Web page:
Affordable Housing

Kansas City Regional REALTORS® Work Towards Fair Landlord-Tenant Solutions

The REALTORS® of Kansas City, Missouri had no desire to engage in an ‘us vs. them’ battle with the local tenants’ rights organization, but something had to be done to oppose a proposed ordinance forcing extreme and expensive regulations on the region’s landlords.  With help from the REALTOR® Party’s Advocacy Everywhere program, they launched a campaign focused on the need to make rental housing more affordable – not less.

Derek Ramsay, Senior Vice President of REALTOR® Advocacy for the ® (KCRAR,) roughly half of whose 11,000 members live and work in Missouri, explains that the local political environment had become sharply polarized in recent years, with a powerful and organized tenants’ rights group and a progressive new mayor and City Council. Last summer, voters approved an expensive annual inspection/registration requirement for rental properties. The next proposed housing ordinance focused on increasing rental access for tenants typically considered more challenging to house, including those with a history of previous evictions or felony convictions. While the REALTORS® are fully supportive of Fair Housing, says Ramsay, not being allowed to screen tenants greatly increases their risk of default, adding cost and reducing affordability in the rental market. He adds, “As we say, ‘A good landlord with a bad tenant goes bankrupt; vice versa, and a tenant goes homeless.’ We don’t oppose tenants’ rights; we want to work together to improve things for everyone involved.”

Rather than launch an issues mobilization campaign on negative footing, KCRAR made its message prior to the City Council vote a resounding call to ‘Support More Affordable Housing.’  “We had terrific support from the REALTOR® Party, whose team put together a great CFA that engaged 14% of our members in just three days. We got the attention of the new City Council, who are now starting out with a strong sense that the REALTORS® are a voice for affordable housing.” Though the vote didn’t go their way, he is not daunted. “It puts us in a strong position for future debates on these issues, which are coming soon.”

He notes that participation in the REALTOR® Party Mobile Alert program among KCRAR members is growing, along with a significant increase in membership that’s accompanying the strong housing market in Kansas City. “We push the program in our new member orientation, and in all continuing education classes. It’s a simple thing, to have everyone in the room take out mobile phones and push a few keys – done!” Moving forward, the REALTORS® plan to be advocating for fairness in future ordinances governing landlord-tenant issues – and they’ll be ready, when needed, with Calls For Action. Ramsay notes that KCRAR is also looking to propose other positive, pro-active solutions, such as an up-front Tenant Emergency Fund.  “Doesn’t it make more sense,” he asks, “to spend money to help people stay in their homes, instead of on legal fees in eviction court?”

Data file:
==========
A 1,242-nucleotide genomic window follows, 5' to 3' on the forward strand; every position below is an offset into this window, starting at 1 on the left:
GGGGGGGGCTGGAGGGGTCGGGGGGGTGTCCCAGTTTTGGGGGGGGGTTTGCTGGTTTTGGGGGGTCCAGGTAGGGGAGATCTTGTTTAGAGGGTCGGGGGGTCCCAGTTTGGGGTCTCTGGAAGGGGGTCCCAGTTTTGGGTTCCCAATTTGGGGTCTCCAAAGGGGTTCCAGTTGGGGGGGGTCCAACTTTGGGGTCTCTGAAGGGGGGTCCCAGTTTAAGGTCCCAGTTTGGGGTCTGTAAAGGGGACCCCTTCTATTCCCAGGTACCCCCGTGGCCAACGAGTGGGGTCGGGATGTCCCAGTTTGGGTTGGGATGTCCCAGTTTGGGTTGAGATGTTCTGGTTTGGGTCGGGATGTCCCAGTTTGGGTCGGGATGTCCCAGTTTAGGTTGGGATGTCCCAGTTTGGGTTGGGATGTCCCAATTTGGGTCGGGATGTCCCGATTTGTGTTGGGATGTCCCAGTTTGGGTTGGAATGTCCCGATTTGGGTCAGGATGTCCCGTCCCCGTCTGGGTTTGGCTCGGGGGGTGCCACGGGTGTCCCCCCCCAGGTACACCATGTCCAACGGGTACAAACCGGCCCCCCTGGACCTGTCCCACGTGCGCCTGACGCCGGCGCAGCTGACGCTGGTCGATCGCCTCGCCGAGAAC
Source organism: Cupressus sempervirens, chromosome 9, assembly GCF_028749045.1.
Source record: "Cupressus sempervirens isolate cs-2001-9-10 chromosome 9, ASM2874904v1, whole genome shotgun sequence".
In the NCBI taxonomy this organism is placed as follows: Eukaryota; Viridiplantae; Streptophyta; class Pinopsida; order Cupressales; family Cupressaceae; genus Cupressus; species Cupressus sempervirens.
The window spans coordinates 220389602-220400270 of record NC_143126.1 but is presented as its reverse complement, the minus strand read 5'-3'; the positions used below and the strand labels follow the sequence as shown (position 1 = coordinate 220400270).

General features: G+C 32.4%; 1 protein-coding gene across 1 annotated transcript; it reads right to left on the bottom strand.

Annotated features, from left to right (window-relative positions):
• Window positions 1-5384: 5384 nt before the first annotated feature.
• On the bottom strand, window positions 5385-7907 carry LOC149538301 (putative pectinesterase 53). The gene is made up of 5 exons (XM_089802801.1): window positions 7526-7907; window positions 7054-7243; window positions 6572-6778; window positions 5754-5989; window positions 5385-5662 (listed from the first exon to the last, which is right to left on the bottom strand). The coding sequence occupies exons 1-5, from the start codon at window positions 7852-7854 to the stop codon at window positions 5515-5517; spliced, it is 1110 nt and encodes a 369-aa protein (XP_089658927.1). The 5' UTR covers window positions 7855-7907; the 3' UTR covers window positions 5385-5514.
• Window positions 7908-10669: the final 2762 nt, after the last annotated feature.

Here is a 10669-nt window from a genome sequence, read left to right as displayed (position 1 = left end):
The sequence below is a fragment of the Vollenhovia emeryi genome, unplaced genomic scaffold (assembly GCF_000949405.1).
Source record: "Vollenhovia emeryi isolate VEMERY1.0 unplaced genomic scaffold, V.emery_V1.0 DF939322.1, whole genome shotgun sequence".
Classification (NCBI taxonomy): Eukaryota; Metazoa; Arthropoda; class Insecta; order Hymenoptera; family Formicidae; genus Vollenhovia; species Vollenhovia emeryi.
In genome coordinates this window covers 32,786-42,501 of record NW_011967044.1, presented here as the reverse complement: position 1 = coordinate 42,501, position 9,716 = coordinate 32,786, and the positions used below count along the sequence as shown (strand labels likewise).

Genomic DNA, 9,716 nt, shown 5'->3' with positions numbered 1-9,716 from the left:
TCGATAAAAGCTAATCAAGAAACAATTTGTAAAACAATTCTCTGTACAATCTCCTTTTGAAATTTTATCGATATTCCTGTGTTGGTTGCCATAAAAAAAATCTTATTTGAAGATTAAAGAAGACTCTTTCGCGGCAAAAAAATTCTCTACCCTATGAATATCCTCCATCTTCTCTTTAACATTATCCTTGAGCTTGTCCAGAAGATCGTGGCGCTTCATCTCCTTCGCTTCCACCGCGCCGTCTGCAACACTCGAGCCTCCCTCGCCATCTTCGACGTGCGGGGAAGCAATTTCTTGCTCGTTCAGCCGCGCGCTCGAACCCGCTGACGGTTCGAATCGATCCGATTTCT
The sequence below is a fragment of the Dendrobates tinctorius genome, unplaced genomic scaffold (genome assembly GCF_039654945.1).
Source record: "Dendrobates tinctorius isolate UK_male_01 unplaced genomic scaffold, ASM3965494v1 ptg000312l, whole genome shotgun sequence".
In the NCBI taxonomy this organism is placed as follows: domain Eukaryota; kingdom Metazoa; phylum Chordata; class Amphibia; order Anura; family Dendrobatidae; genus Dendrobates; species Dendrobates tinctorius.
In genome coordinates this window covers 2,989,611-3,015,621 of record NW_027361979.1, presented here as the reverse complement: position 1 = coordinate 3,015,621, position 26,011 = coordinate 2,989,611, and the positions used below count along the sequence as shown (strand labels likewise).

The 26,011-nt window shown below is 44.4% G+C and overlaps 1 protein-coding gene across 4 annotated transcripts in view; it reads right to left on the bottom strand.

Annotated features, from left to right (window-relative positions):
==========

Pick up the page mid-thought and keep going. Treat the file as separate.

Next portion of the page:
To learn more about how the REALTORS® of Kansas City, Missouri are working to maintain the rights of property owners and keep a lid on the cost of rental housing, contact Derek Ramsay, Senior Vice President of REALTOR® Advocacy of the Kansas City Regional Association of REALTORS®, at 913-266-5910.

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Utah REALTORS® Think Ahead to Prevent Affordable Housing Shortage

The population of Utah is expected to double – yes, double – by the year 2040, and the matter of just where to house everyone is high on the state’s to-do list. Blocking the way are longstanding zoning restrictions at the local level across the state, as well as significant geographic constraints and, until recently, a misperception among the general public that denied a need for affordable housing. With the help of Utah REALTORS® over the past two years, public opinion has been swayed, and the state has found a way to incentivize solutions to the growing housing shortage, rather than strong-arming municipalities with mandates in 2019.

As Cate Klundt, Government Affairs Director of the Utah Association of REALTORS®, explains, the first step was joining a broad-based partnership of industry groups, homebuilders, non-profits, and the University of Utah’s Kem C. Gardner Institute. This group, known as the Utah Housing Gap Coalition, commissioned an academic study detailing the nature of Utah’s demographics and housing needs, and conducted polling and focus groups on consumer attitudes. “The results of these inquiries in the first phase gave us what we needed to help craft effective legislation and formulate informed, targeted education campaigns in the second phase,” says Klundt. Two Issues Mobilization Grants and polling services strengthened the effort from start to finish.